Talons Philosophy

An Open Online Highschool Philosophy Course

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When am I not talking about abortion honestly

Utilitarianism is the theory that actions should be taken based on their interpreted outcome. If your actions lead to an outcome in which the most happiness and least pain is generated, then the more just your action is. Basically, you’re always acting for the greater good, no matter the actions you take. An example of utilitarianism would be from the trolley problem; choosing to kill one person in order to let 5 live instead. This is taking action for sake of the greater good, even though it means sacrificing one life. Utilitarianism differs from Kant’s theory of the categorical imperative which is based on every individual’s moral compass. The obligation we have to our own morals overpowers our desires and inclinations. An example of categorical imperative would be buying and giving food to a homeless person you see. Having a categorical imperative is also having no ulterior motives for the things you do-you do something for the sole purpose of it to benefit someone else.

There are parts of both of these theories that I agree with and try to incorporate into my own morality. In terms of utilitarianism, I feel like I have always tried to be a people pleaser and a problem solver, so the concept of making choices to benefit all parties makes a lot of sense to me. On the other hand, I associate with the categorical imperative as I have a strong sense of justice and am a strong believer in doing things for the right reason. I think it’s important to have a balance between these theories, as there are many good things to take away from them. However, there are cons as well. Because utilitarianism evaluates actions based on their consequences, it can become tricky in certain situations. For example, we discussed in class the scenario of the army(the good guys) holding a person from a terrorist group(the bad guys) hostage and deciding to torture them in order to gain information that would ultimately help them save lives. In order to help the greater good, would you be willing to compromise your morals? As for the categorical imperative, it focusses more on the meaning behind actions rather than the consequences which can also be troublesome in certain situations.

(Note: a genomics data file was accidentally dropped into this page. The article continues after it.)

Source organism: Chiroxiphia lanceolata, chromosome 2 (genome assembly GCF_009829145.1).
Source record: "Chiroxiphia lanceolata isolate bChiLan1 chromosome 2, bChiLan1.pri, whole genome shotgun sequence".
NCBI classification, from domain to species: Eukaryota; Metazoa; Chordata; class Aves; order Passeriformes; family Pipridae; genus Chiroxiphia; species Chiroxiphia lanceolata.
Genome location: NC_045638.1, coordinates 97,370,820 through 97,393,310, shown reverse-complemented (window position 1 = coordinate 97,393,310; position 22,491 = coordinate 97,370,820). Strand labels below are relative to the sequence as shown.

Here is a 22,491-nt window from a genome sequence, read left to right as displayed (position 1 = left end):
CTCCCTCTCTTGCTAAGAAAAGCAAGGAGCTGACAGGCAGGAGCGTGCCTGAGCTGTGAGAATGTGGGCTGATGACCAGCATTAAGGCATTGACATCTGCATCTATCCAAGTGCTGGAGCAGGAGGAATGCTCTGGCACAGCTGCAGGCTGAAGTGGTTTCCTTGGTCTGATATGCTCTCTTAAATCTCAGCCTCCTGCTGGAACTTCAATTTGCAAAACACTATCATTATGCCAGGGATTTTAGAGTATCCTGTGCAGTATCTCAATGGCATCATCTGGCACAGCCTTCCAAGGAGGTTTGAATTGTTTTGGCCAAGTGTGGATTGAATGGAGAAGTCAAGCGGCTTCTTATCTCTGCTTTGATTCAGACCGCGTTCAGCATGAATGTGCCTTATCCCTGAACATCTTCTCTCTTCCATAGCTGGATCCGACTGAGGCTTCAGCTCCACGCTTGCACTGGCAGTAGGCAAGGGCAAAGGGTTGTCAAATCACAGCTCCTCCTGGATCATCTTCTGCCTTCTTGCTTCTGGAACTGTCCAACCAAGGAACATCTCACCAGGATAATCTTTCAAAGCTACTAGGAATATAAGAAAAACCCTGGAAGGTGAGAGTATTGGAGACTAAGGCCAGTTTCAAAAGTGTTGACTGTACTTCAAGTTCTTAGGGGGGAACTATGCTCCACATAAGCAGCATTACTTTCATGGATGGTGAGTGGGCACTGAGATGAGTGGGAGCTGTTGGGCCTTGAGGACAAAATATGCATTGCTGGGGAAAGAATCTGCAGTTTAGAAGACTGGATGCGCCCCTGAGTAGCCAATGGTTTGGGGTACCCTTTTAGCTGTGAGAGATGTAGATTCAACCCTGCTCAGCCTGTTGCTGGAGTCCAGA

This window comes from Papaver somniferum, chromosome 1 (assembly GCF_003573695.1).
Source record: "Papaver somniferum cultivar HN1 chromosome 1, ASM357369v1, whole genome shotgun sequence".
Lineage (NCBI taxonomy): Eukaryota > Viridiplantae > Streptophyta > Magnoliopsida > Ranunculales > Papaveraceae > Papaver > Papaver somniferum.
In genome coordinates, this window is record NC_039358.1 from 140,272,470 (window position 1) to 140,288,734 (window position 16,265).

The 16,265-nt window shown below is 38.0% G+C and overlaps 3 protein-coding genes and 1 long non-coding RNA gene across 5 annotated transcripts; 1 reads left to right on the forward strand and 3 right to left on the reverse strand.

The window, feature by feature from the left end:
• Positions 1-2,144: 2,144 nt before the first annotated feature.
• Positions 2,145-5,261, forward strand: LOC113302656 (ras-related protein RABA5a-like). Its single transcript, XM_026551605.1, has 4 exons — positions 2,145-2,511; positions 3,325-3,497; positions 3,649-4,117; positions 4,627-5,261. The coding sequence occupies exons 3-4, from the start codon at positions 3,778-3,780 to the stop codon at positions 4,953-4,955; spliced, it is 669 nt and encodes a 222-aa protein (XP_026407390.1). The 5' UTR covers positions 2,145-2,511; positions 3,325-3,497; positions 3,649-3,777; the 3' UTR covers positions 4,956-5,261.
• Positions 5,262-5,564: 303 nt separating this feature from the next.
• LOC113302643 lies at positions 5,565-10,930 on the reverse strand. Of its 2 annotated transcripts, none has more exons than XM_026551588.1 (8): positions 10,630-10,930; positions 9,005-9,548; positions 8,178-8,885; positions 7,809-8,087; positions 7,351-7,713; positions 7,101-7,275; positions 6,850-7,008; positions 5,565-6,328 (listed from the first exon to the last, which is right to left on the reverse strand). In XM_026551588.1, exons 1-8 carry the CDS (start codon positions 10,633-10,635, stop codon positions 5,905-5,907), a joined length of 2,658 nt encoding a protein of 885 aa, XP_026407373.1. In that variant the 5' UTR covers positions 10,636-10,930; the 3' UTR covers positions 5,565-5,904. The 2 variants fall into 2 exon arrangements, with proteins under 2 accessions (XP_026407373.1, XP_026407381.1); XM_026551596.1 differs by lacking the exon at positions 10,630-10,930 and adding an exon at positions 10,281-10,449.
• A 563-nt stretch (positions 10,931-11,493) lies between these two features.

A global issue that comes to mind when thinking about moral philosophy, is the controversy around abortion. Approaching this topic as someone who is pro-choice makes all the solutions seem very logical and easy to understand. On one hand, you have the pro-choice argument which is that abortion should be legal and accessible to all women because it’s their body and their choice. On the other hand, there is the pro-life argument which is that abortion should not be legal because it is the murder of a fetus. Looking at this with a utilitarian outlook, the option that has the best consequences is the pro-choice. There are many reasons why women choose to get abortions for ex. not being financially or mentally stable enough to raise a child. If this is the case, if the woman is forced to keep the child, it will most likely create a difficult life for not only the mom but the child as well. If the mother chooses to get an abortion, I believe its because she thinks it’s the best possible option for herself and her child. By forcing women to not have abortions, it creates anxiety and heartache, as well as some women will go through unsafe means to get one. So basically, by this school of thought, the pro-choice option generates the most happiness and therefore abortion should be legal everywhere. This also ties in with the categorical imperative, because choosing an option that is best for the mother and the child is morally right, and its unfair to deny this option.

Ethics was one of my favourite units; I loved learning about these theories as well as discussing hypothetical situations around them. I think this stuff is super important to be aware of and understand, because it’s applicable to everyone and everything.

 

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